The AWP may be be sharp initially , followed by a dull persistent ache.

The pain is often chronic, non-progressive but nagging in nature.

The pain may range from mild to severe, continuous or intermittent, will complete remission lasting for months or years.

While the pain may occur anywhere in the abdomen, it predominates to the right side.

Some patients may have pain more on one side or the other, and rarely may have a total pain over a broad area.

The pain is often positional and exacerbated by sitting or laying on the affected side.

Aggravating factors include: actions that increase the tenseness of the abdominal wall musculature including standing, walking, stretching, laughing, sneezing, or coughing.

The pain is not due directly to food intake or bowel movements..

Food ingestion, however, can lead to gastric distention and increase in intraabdominal pressure, which may lead to increased abdominal wall contraction and potentially increase abdominal wall pain postprandally.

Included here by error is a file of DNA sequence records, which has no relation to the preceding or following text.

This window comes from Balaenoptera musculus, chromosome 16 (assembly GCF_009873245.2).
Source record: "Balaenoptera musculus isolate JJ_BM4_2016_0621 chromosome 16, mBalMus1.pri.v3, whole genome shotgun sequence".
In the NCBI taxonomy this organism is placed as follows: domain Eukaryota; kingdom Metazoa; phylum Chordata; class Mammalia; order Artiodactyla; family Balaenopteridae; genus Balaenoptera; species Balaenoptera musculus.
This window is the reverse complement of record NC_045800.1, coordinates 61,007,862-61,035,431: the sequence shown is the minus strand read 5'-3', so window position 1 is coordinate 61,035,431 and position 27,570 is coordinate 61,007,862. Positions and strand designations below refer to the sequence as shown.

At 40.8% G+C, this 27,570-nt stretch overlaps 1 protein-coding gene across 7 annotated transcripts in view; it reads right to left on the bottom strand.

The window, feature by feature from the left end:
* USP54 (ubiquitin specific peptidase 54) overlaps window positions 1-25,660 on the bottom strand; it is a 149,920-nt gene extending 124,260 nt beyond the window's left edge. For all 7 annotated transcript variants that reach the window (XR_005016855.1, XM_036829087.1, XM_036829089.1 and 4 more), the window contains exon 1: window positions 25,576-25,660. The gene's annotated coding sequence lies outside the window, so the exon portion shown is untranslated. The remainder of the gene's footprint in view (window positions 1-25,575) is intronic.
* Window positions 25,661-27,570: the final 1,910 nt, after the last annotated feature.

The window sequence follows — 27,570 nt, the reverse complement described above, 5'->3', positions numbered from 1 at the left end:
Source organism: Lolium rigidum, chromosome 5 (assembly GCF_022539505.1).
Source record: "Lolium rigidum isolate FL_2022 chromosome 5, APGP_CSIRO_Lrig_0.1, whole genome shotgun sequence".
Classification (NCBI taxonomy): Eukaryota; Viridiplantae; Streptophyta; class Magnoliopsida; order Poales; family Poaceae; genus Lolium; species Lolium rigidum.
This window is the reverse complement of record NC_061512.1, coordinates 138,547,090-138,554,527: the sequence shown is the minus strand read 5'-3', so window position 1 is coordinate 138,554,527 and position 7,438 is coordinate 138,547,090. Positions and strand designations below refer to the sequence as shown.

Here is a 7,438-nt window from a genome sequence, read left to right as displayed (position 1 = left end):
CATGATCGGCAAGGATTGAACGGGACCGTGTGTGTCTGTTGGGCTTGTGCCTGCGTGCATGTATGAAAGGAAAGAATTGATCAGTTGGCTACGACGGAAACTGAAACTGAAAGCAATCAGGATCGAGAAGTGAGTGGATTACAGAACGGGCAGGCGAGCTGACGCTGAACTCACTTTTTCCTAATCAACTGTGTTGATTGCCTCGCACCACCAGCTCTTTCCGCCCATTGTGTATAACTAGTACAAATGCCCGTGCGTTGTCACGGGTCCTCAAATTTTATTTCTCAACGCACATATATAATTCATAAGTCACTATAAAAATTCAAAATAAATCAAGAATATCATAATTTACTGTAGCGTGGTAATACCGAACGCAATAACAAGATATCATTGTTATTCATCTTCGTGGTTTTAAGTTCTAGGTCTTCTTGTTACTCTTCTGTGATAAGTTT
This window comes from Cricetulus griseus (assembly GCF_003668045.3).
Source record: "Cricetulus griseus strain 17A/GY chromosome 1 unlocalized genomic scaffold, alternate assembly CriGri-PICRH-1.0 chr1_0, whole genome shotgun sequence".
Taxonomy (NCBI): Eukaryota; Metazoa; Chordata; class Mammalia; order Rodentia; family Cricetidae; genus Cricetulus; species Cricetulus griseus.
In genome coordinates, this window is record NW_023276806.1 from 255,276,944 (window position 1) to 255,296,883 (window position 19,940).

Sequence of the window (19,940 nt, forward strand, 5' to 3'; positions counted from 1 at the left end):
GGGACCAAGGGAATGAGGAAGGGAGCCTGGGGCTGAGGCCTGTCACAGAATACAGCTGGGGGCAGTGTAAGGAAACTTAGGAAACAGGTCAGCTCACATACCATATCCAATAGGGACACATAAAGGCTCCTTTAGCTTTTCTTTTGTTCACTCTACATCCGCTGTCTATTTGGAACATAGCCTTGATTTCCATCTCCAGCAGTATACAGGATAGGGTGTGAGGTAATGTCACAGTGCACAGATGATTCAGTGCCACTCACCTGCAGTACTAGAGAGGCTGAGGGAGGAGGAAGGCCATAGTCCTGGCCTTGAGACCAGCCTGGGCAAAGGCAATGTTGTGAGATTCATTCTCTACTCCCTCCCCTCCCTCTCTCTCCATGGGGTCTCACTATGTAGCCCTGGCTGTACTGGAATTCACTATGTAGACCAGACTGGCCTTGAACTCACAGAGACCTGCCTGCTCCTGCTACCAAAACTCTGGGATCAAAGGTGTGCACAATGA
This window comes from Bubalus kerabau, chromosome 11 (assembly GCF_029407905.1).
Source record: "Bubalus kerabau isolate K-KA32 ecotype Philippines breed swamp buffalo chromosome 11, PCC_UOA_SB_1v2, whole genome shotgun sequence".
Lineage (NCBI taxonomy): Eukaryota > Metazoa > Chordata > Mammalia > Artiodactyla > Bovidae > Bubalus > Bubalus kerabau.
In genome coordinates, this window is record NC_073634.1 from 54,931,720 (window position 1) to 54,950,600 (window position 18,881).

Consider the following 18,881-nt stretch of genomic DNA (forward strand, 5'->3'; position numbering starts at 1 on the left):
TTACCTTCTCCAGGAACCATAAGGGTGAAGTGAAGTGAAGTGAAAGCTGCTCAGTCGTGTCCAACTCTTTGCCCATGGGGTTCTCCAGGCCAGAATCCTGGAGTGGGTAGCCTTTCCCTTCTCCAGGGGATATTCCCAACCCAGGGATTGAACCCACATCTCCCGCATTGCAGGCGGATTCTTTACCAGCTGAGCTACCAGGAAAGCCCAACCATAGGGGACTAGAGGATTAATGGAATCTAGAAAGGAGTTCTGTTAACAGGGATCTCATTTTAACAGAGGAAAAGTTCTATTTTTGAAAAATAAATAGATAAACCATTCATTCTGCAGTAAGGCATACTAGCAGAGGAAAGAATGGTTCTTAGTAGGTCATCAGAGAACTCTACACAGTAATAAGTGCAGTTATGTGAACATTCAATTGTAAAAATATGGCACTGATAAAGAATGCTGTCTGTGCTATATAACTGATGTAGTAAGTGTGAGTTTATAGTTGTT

During the process of defecation abdominal muscular contraction may increase and this may be associated with abdominal wall pain.

The segmental relationship between affected intercostal nerves and internal organs via splanchnic chains may present concomitant visceral symptoms in patients with chronic abdominal wall pain making the diagnosis difficult.

The pain may be sharply localized and most tender over a small area of the abdomen, which allows the patient to point to the area of involvement: this almost always indicates the pain originates in the abdominal wall as visceral pain cannot be so precisely localized.

If abdominal wall pain is severe enough, the pain, may radiate diffusely.

Diagnosis can be confirmed by response to trigger point injection of local anesthetic.

Pain relief after injection of a local anesthetic is considered confirmation of the diagnosis.

Once diagnosis is made, treatment options include conservative measures, trigger point injections, and in refractory cases surgery.

Treatment options include: lidocaine patch application, local injection with local anesthetic, chemical neurolysis, and surgical neurectomy.